Sunday, June 23, 2013

Experiment Update: My Life Without Meditation

If you read posts from a while ago, you know that I have been an avid practitioner of yoga and meditation since the 70's.  Recently I have taken a hiatus from regular practice, as an experiment and due to a bout of laziness.  Lately this has meant 1. yoga practice - only when teaching, and 2. meditation once every other week or so.  In addition I have taken on a mildly stressful 1/2 time job unrelated to these pursuits.  The stress is self imposed by my Virgo need for doing things well and right and the inability to control the situation to provide me with the resources needed to do things efficiently, and my childish need to be right.  It does infiltrate my non working hours and even my meditations.  I am also eating less alive food, less variety and occasional coffee binges, and much more sugar.

The result is:  more stress, less joyfulness, less relaxed feeling, pain in my body - aka less fun.  In meditation, my mind is filled with thought, I rarely get to that spacious place where there is no thought, whereas I used to be able to do that at anytime in the past.  However, in present times of meditation, I am content even with this active mind as it is.  In life, I am more reactive, less able to pull myself out of the "shenpa" or hook of life.  I still maintain a stillness in perspective of being the non-doer of any of this, this has not changed.  I can still step back and be the observer of my life experiences.  The awareness of Self/observer/that which is beyond the experience has been maintained.  ( don't really know how to describe This, which is beyond words)

2nd result: this body hurts every morning when it wakes up

Latest Conclusion:   The practice of yoga and meditation truly change how my brain is wired and functions. For one, as has been reported in studies on Tibetan monks, I believe meditation strengthened the cingulate that allows "space" around all situations, giving time to consider, and not react.  No reaction was necessary with a constant state of mind that allowed all things to be as they are.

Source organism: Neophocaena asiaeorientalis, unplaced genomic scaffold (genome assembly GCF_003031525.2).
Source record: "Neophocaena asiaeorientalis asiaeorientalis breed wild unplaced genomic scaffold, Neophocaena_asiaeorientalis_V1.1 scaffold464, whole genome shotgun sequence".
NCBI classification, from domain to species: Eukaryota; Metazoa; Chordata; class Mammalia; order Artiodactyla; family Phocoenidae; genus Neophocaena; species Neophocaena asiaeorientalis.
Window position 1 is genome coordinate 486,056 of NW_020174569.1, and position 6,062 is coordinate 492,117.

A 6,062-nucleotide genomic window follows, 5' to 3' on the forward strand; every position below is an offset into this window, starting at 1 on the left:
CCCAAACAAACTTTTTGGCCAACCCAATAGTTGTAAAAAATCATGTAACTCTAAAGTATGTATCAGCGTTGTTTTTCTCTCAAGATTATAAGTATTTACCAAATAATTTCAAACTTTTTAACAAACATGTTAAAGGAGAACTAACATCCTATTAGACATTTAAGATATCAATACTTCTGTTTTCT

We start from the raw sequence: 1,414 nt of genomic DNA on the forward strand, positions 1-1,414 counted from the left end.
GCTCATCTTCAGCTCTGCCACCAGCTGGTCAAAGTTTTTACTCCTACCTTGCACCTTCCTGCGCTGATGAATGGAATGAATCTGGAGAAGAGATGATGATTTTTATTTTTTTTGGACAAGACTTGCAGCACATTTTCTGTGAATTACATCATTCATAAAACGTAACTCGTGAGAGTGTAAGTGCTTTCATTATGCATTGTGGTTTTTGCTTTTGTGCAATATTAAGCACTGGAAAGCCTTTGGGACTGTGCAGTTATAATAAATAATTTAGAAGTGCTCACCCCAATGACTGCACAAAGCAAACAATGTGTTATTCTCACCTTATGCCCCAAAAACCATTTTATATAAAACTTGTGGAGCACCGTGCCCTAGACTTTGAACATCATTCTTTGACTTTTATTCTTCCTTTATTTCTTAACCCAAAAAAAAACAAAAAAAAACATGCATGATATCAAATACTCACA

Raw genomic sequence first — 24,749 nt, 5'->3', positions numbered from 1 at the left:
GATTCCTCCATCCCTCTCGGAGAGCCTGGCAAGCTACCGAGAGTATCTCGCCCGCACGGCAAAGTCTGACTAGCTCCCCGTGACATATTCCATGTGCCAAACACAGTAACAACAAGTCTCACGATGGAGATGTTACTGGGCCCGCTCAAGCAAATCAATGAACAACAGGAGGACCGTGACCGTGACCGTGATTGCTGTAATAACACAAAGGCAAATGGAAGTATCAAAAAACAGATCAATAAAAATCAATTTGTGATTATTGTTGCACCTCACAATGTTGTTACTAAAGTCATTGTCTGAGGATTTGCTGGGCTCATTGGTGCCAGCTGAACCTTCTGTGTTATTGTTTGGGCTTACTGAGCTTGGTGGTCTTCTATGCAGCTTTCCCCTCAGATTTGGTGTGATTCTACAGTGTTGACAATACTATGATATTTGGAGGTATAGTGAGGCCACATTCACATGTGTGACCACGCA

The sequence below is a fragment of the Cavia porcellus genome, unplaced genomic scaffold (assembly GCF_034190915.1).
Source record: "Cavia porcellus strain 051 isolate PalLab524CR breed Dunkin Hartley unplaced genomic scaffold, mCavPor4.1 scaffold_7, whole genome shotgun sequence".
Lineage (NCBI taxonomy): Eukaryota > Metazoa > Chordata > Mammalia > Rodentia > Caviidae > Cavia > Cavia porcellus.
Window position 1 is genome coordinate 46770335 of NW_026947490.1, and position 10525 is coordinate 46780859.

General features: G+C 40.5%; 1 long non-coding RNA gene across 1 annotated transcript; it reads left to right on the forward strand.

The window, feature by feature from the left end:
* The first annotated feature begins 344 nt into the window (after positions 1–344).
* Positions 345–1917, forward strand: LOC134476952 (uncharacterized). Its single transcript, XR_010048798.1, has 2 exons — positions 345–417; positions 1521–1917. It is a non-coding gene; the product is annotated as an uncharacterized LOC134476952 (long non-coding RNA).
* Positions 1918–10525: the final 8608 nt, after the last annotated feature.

I have experienced the rewiring of my brain over 30 years of practice.  I have also experience the initial stages of rewiring of the brain in the opposite direction in the past three years of less to no practice.

2nd conclusion:  I do not prefer this new/old state of being so much that I am returning to practice.

Actions Considered:  Daily meditation, more home practice of yoga, eating better, less sugar, no coffee - ah the old days


Friday, May 10, 2013

Speak, dont type whats important

I am reminded that the typed word, via text, email, and blog does not transmit the full content of an experience or thought.  The emotion and intent can be lost or exaggerated.    It is fine for data/information transmission.  On several occasions I have found my purpose misinterpreted, only to have it appear to bite me in the .... well you know.  I must remember to not type when there is strong concern or emotion behind a situation.  For me it is much better worked out in person or on the phone.

Face to face we receive so much more information in body language and facial expression.  In text we get nada and the recipient is left to their own imagination.  Often going to the worst case senario when that was unnecessary and unfounded. 

We humans are an interesting lot!  All is fine.

Just breathe........ 

Tuesday, February 26, 2013

Why I am a fatalist (in a good way)

Humans seem to have this crazy idea that they are in control of things.  When life goes the way we want, we say we created this, when it doesn't, we say it was bad luck.  Some of us are obsessed with keeping things in our control and others seem to float through life, control freaks would call them spacy. Anyway, I have come to believe that we are in control of nothing, though personally I still act as if I think I am in control sometimes.

So much thought has gone into the workings of my mind.  I have observed that every action and therefore every decision is based on the related events that have happened before in my experience.  Should I touch the hot pot or not?  The decision depends on whether I have touched a hot surface before, or if someone instructed me before.   All decisions come from past experience which influences the next experience. All actions in any given moment are determined by the past.  One could go so far as to say, some actions are determined by our constitution and genetics - which some would say are the fruits of past karma in past lives (if you believe that sort of thing.  And therefore, all actions and thoughts are predetermined.